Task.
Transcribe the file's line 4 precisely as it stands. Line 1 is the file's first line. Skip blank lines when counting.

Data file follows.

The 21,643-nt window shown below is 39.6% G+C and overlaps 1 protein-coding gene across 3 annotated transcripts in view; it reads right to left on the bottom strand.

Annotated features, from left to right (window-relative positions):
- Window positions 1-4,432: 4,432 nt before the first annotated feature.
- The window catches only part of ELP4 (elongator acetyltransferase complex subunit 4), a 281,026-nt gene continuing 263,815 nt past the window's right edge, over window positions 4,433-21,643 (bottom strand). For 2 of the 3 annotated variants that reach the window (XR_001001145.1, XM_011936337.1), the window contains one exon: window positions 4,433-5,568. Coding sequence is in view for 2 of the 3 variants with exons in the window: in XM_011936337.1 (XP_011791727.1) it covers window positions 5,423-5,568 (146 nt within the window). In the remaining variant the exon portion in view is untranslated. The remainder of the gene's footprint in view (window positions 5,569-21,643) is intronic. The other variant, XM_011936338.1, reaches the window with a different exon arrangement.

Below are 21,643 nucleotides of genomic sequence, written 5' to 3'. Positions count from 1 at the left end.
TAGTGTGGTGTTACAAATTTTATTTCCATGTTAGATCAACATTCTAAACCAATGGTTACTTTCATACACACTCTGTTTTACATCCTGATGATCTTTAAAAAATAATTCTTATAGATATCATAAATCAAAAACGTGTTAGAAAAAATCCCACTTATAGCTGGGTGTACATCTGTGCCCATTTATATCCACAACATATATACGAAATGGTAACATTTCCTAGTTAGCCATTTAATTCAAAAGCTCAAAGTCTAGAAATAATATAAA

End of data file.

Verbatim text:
- The window catches only part of ELP4 (elongator acetyltransferase complex subunit 4), a 281,026-nt gene continuing 263,815 nt past the window's right edge, over window positions 4,433-21,643 (bottom strand). For 2 of the 3 annotated variants that reach the window (XR_001001145.1, XM_011936337.1), the window contains one exon: window positions 4,433-5,568. Coding sequence is in view for 2 of the 3 variants with exons in the window: in XM_011936337.1 (XP_011791727.1) it covers window positions 5,423-5,568 (146 nt within the window). In the remaining variant the exon portion in view is untranslated. The remainder of the gene's footprint in view (window positions 5,569-21,643) is intronic. The other variant, XM_011936338.1, reaches the window with a different exon arrangement.